I am a strong proponent of the open-source model of software development, however odd that may seem from someone who intends to make a career out of coding. This model provides more competition, innovation, and dedication to functional software than the current model that is currently plagued with Microsoft’s debilitating monopolistic stranglehold.
I predominently use OpenOffice for an Office tool. I don’t have to use it much and it does its job well. However, for the sake of my own qualifications, I feel I should be versed in the most common software, which by far is Microsoft Office. Office 2007 comes highly recommended from a classmate, and I’d like to at least spend some time with it.
Trying to do so legitimately, now out of college, is rather problematic. Microsoft Office as a complete package, in Canada, costs $689. For Office Home & Student, it is “only” $179.99, however this does not include Microsoft Access, Outlook or Visio. Let’s see how much Access costs…$309, as does Word or Excel or any other program individually. There’s basically Home & Student if you only need the typical Word/Excel/PowerPoint combination, or Ultimate for anyone else.
The same excessive pricing is applied to Microsoft’s latest, least greatest operating system, Vista. First we have to sort out the different versions, there’s…
And for each, there’s either the upgrade or complete installation. Given the fact that installing XP is a pain because of the serial key maximum installations issue, as well as the need for both an XP CD and Vista CD, and the complications in hardware if you have hardware only supported on your Vista version, as well as questions as to what happens if you want to upgrade from 32-bit XP to 64-bit Vista, or XP Home to Vista Premium, and so forth, upgrade is not a very appealing offer.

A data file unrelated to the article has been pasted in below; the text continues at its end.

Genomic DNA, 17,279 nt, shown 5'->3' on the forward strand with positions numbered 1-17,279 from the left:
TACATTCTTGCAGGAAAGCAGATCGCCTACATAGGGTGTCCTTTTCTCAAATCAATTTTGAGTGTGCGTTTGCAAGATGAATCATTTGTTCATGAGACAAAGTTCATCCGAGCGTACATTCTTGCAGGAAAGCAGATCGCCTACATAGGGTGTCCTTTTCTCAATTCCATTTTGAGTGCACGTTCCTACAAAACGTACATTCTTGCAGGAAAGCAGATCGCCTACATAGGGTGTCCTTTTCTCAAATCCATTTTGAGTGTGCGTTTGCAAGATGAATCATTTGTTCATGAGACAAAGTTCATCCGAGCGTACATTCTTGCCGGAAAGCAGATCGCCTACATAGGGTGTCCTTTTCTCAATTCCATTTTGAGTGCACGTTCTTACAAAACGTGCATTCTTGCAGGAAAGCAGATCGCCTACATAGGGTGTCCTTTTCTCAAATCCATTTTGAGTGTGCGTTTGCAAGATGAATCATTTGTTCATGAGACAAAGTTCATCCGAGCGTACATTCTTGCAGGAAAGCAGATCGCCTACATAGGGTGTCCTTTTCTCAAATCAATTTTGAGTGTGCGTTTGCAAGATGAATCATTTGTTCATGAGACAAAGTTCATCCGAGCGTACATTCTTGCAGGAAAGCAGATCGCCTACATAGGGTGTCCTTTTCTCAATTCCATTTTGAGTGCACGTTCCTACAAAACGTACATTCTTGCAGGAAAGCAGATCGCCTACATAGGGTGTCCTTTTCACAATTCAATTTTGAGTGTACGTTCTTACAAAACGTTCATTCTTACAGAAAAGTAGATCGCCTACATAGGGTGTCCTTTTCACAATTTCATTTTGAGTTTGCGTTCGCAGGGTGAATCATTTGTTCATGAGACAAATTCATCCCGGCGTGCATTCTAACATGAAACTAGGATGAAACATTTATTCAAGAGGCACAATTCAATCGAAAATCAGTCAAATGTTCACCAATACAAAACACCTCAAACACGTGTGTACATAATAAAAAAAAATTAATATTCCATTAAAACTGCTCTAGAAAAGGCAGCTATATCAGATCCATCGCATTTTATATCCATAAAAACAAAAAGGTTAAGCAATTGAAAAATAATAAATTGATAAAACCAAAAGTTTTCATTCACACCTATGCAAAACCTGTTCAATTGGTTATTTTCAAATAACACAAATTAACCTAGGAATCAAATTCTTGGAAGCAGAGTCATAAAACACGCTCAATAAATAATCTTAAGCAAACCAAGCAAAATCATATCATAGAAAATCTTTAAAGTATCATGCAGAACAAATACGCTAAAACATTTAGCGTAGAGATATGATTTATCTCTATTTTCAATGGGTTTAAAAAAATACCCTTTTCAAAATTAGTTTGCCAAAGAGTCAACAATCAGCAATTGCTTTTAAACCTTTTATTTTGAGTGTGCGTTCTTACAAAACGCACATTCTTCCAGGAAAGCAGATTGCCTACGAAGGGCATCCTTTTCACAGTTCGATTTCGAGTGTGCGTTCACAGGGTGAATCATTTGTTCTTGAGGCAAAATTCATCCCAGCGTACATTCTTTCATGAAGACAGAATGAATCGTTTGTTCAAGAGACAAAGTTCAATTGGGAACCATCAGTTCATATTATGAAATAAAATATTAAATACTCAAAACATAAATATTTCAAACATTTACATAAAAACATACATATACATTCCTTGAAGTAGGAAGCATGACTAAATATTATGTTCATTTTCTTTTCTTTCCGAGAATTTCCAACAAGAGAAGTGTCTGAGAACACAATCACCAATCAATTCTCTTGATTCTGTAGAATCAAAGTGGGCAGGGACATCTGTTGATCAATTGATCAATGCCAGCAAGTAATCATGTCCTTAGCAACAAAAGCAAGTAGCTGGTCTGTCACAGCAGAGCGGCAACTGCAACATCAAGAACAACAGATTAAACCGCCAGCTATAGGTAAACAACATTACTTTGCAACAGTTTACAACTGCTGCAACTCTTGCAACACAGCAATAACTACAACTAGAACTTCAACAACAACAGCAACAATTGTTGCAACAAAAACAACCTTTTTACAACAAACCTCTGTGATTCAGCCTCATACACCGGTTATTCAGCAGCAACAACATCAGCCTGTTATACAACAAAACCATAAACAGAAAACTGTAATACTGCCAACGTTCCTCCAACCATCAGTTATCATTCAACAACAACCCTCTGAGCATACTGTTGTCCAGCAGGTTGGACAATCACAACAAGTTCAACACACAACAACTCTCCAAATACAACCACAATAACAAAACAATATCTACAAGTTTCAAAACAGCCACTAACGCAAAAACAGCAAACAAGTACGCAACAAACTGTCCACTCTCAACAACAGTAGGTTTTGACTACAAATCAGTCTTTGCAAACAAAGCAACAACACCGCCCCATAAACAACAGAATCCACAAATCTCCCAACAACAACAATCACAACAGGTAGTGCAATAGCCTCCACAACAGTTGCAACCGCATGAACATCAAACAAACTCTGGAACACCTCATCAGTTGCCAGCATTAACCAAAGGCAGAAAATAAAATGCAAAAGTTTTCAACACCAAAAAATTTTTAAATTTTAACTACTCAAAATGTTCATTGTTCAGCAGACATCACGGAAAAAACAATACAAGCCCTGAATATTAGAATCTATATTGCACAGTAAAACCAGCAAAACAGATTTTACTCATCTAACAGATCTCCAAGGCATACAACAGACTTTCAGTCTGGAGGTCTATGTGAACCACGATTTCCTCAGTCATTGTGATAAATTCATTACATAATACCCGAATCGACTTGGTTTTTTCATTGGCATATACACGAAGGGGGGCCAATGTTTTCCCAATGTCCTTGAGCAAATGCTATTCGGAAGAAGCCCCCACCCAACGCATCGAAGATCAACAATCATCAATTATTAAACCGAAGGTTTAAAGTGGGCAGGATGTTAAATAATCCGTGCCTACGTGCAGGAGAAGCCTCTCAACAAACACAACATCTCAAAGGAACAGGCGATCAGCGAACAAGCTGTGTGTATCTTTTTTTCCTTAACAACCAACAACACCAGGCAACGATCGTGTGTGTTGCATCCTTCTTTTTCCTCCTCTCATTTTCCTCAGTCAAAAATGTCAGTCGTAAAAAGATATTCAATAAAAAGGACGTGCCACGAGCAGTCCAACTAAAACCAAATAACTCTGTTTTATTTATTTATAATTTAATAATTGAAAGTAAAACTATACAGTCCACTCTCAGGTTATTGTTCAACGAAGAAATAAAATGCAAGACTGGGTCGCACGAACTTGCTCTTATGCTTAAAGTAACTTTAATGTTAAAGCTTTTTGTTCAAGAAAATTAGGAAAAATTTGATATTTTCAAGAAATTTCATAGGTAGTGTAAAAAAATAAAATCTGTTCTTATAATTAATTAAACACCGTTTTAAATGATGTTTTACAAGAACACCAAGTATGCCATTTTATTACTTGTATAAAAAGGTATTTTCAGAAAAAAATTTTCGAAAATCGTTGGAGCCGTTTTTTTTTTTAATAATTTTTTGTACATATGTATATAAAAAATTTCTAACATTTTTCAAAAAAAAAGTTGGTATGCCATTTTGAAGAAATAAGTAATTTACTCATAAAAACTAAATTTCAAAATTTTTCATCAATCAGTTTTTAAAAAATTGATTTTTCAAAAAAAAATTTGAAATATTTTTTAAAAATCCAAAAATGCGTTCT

This puts the barrier to entry at $199 for Home Basic, which doesn’t include Movie Maker (included on all versions of XP), or IIS (same), but perhaps most irritating, hardware limitations such as only 1 CPU or, 8GB max RAM for the 64-bit version. For most, however, it is a good option.
It’s again disconcerting to see the next level up, Home Premium, again forego an XP feature of IIS.
Perhaps I’m making too much of things, but it seems the ones to hurt most from these things are the most passionate users. If it weren’t for the existing market-share that demands knowledge of these products, I would not care. Instead, it’s not surprising that a quick search of Microsoft Office torrents yields results with 7700 seeders.
Most people relate the cost of a computer to the hardware, but there is a growing increase in terms of retail software that is tilting the scale in its direction for the contents of your wallet. Given I spent $150 on my current computer, you can imagine why I’m not very interested in a $700 software package.
Now if you’ll excuse me, I’m off to download the latest Ubuntu release.